In January 2002, HDT reported that most engine makers would use cooled exhaust-gas recirculation (EGR) to meet the regulations. Caterpillar said it wouldn't have its technology ready until a year past the October 2002 deadline, which had been pushed up from January 2004 due to a settlement between most engine makers and the EPA. ACERT was not the success Cat hoped it would be, and by the end of the decade, the company decided to get out of the on-highway engine business.
Throughout the decade, major cover stories nearly every year covered the industry's battle with the increasing and volatile cost of fuel.
In the first quarter of 2000, independent truckers staged protests over the price of fuel as diesel prices reached well over $2 per gallon in the Northeast. By that fall, crude oil hit a 10-year high of $38 a barrel.
By 2008, crude oil was over $100 a barrel and diesel prices spiked to an unheard-of $ 5-plus a gallon in some areas. HDT devoted its entire June issue to "Fuel Crisis Survival." The issue would go on to win the Grand Neal award for business journalism from the American Business Media. Another common theme, especially during the first half of the decade, was terrorism. In November 2001, HDT's cover story focused on the aftermath of the September 11 terrorist attacks. "Before, vehicles were means of conveyance. Now they are potential weapons of mass destruction."2010s: CSA, alternative fuels and economic recovery
The themes of the aughts continue in our current decade. Fuel prices are still high, leading to many articles on upping mpg and exploring alternative fuels such as natural gas, and the economy is still only sluggishly recovering from the Great Recession.
EPA's 2010 emissions regulations mean in some areas, diesel engines are putting cleaner air out the exhaust than they are taking in. But the government has a new round of standards, this time targeted at greenhouse gas emissions in the form of fuel-economy standards.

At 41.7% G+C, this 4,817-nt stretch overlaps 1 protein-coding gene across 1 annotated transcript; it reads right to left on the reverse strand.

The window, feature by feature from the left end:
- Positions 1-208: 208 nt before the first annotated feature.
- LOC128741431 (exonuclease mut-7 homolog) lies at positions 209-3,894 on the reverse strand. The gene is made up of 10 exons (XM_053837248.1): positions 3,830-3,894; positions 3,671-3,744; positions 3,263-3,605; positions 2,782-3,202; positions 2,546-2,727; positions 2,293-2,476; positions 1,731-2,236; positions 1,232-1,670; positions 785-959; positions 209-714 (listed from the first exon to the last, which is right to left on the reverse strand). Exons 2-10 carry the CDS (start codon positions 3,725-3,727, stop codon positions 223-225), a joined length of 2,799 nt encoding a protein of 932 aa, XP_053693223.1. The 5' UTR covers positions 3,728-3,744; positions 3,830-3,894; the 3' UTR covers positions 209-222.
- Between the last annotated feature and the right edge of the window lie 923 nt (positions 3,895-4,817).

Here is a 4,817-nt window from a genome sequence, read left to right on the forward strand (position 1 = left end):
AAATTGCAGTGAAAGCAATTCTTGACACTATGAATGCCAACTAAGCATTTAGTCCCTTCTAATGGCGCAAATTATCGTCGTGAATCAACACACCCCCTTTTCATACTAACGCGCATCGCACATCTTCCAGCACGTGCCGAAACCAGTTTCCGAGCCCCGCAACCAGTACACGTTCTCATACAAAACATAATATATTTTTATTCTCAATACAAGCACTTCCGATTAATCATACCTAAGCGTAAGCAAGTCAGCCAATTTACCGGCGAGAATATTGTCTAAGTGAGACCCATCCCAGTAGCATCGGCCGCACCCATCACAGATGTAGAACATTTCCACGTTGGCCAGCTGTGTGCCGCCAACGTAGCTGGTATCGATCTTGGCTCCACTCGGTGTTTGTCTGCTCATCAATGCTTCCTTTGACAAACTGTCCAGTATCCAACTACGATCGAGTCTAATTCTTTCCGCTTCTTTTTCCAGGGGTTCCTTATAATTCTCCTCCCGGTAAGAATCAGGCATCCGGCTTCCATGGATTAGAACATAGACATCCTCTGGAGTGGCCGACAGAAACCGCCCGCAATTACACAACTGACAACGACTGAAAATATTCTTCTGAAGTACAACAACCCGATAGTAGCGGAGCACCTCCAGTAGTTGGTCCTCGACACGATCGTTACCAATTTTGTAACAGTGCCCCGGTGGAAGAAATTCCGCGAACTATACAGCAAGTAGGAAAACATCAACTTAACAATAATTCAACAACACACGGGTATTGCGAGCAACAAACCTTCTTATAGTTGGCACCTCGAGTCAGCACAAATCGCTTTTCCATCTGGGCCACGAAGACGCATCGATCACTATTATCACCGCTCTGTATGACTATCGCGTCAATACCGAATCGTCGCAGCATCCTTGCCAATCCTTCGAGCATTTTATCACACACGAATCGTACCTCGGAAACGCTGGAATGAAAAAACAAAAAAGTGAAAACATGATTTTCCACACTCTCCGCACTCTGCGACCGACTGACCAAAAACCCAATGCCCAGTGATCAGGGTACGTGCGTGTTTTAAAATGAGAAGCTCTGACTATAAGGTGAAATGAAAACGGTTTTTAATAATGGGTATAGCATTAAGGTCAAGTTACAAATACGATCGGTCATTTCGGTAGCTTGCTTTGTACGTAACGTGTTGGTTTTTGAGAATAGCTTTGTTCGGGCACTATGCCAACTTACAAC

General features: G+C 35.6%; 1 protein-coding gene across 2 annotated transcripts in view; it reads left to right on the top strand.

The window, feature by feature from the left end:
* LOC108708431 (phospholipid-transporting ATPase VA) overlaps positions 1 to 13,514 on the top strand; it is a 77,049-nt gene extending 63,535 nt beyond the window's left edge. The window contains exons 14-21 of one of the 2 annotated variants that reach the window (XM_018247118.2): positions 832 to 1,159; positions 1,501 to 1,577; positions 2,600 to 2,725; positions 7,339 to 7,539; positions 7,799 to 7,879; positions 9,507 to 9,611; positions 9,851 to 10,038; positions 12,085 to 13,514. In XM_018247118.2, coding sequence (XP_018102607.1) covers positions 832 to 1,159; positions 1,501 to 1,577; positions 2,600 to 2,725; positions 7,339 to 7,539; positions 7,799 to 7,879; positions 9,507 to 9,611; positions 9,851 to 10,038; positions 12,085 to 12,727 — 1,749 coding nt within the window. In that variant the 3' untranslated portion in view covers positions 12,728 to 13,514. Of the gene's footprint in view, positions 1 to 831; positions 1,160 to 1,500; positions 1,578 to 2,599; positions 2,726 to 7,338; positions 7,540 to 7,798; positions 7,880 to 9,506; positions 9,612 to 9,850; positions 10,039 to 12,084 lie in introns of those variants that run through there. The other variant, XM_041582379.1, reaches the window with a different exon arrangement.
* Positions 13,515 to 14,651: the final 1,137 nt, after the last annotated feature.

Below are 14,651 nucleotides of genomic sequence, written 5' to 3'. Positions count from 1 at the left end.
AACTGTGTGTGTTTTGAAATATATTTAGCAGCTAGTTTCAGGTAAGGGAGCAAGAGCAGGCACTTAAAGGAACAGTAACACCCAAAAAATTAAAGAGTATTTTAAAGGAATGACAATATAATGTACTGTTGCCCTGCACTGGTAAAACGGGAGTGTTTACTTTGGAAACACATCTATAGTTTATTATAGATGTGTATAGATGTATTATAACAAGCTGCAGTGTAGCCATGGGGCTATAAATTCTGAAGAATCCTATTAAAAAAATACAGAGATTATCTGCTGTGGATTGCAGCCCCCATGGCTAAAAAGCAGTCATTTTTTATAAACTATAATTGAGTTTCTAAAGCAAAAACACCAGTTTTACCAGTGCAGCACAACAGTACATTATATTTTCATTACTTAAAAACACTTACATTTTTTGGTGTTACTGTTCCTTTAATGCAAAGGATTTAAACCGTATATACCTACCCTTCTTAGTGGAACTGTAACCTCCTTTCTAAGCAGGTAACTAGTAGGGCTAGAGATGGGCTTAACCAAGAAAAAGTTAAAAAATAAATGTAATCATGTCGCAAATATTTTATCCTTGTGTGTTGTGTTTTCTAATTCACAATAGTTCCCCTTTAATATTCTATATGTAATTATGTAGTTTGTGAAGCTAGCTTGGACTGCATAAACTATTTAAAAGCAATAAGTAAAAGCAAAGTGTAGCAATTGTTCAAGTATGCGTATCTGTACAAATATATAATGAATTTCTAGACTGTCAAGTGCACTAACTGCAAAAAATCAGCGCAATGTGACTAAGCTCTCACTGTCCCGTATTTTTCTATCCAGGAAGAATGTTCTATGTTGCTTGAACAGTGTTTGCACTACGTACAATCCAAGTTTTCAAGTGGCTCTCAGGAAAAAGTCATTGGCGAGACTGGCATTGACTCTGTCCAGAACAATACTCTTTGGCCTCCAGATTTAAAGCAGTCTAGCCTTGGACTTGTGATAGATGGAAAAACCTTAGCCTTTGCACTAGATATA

The number of regulations, especially regarding drivers, continues to increase. The FMCSA continues to search for an hours-of-service rule that won't end up in court; it's working on a new electronic logs proposal since its first rule was struck down in court; and other driver health and screening regulations are in the works or now on the books.
The biggest change on the regulatory front has been CSA, the FMCSA's Compliance, Safety, Accountability enforcement system. The system, originally dubbed Comprehensive Safety Analysis 2010, has been changing practices and attitudes on everything from pretrip inspections to electronic logs to driver training and retention.
At the same time, the industry is changing. A March 2010 cover story launched a series on "The Changing Face of Trucking," noting that "Once upon a time, you had truckload companies, less-than-truckload companies, warehousing/ logistics companies, rail intermodal companies, port drayage companies and brokers. But today, the lines are blurring."
As the industry continues to change, HDT will change with it.
Related articles:10/3/2012 - HDT's Anniversary: Covering Trucking for 90 Years (Part One)Covering Trucking for 90 years: Part 2 - The 1970s through the 1980sFrom the December issue of HDT magazine.